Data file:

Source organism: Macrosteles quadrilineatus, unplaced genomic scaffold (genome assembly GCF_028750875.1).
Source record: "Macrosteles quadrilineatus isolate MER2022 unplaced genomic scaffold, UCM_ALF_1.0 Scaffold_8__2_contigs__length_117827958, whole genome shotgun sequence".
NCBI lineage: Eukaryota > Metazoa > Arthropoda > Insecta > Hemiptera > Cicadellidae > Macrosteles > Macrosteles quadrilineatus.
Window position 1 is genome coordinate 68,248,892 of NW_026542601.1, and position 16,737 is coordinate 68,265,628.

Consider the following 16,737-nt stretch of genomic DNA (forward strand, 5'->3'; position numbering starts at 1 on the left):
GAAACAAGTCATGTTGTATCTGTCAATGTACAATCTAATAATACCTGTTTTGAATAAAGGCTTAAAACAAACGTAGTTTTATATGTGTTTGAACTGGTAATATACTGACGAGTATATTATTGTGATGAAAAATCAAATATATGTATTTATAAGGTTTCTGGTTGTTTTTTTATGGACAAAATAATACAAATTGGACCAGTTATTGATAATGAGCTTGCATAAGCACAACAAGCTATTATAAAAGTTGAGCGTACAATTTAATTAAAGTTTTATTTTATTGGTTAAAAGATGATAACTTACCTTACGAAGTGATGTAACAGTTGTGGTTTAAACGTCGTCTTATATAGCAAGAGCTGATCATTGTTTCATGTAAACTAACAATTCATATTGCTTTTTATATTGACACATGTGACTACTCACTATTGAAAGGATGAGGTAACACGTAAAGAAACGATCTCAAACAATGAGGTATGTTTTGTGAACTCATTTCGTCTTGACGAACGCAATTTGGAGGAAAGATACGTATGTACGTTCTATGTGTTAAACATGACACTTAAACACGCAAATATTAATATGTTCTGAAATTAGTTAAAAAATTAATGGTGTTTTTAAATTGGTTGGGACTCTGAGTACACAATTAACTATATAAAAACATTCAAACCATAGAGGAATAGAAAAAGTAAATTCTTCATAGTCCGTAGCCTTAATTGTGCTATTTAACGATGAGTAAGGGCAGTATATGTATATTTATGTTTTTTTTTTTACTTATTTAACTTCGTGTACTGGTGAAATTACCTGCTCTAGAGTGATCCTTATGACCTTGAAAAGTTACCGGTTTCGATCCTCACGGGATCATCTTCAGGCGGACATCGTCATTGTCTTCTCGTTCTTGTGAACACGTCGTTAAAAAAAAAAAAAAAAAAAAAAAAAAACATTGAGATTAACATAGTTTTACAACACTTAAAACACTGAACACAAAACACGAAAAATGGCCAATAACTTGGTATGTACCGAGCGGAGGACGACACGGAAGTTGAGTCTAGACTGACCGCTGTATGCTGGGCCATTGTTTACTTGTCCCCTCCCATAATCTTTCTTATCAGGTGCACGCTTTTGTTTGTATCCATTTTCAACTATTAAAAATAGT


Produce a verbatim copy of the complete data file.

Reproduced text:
Source organism: Macrosteles quadrilineatus, unplaced genomic scaffold (genome assembly GCF_028750875.1).
Source record: "Macrosteles quadrilineatus isolate MER2022 unplaced genomic scaffold, UCM_ALF_1.0 Scaffold_8__2_contigs__length_117827958, whole genome shotgun sequence".
NCBI lineage: Eukaryota > Metazoa > Arthropoda > Insecta > Hemiptera > Cicadellidae > Macrosteles > Macrosteles quadrilineatus.
Window position 1 is genome coordinate 68,248,892 of NW_026542601.1, and position 16,737 is coordinate 68,265,628.

Consider the following 16,737-nt stretch of genomic DNA (forward strand, 5'->3'; position numbering starts at 1 on the left):
GAAACAAGTCATGTTGTATCTGTCAATGTACAATCTAATAATACCTGTTTTGAATAAAGGCTTAAAACAAACGTAGTTTTATATGTGTTTGAACTGGTAATATACTGACGAGTATATTATTGTGATGAAAAATCAAATATATGTATTTATAAGGTTTCTGGTTGTTTTTTTATGGACAAAATAATACAAATTGGACCAGTTATTGATAATGAGCTTGCATAAGCACAACAAGCTATTATAAAAGTTGAGCGTACAATTTAATTAAAGTTTTATTTTATTGGTTAAAAGATGATAACTTACCTTACGAAGTGATGTAACAGTTGTGGTTTAAACGTCGTCTTATATAGCAAGAGCTGATCATTGTTTCATGTAAACTAACAATTCATATTGCTTTTTATATTGACACATGTGACTACTCACTATTGAAAGGATGAGGTAACACGTAAAGAAACGATCTCAAACAATGAGGTATGTTTTGTGAACTCATTTCGTCTTGACGAACGCAATTTGGAGGAAAGATACGTATGTACGTTCTATGTGTTAAACATGACACTTAAACACGCAAATATTAATATGTTCTGAAATTAGTTAAAAAATTAATGGTGTTTTTAAATTGGTTGGGACTCTGAGTACACAATTAACTATATAAAAACATTCAAACCATAGAGGAATAGAAAAAGTAAATTCTTCATAGTCCGTAGCCTTAATTGTGCTATTTAACGATGAGTAAGGGCAGTATATGTATATTTATGTTTTTTTTTTTACTTATTTAACTTCGTGTACTGGTGAAATTACCTGCTCTAGAGTGATCCTTATGACCTTGAAAAGTTACCGGTTTCGATCCTCACGGGATCATCTTCAGGCGGACATCGTCATTGTCTTCTCGTTCTTGTGAACACGTCGTTAAAAAAAAAAAAAAAAAAAAAAAAAAACATTGAGATTAACATAGTTTTACAACACTTAAAACACTGAACACAAAACACGAAAAATGGCCAATAACTTGGTATGTACCGAGCGGAGGACGACACGGAAGTTGAGTCTAGACTGACCGCTGTATGCTGGGCCATTGTTTACTTGTCCCCTCCCATAATCTTTCTTATCAGGTGCACGCTTTTGTTTGTATCCATTTTCAACTATTAAAAATAGT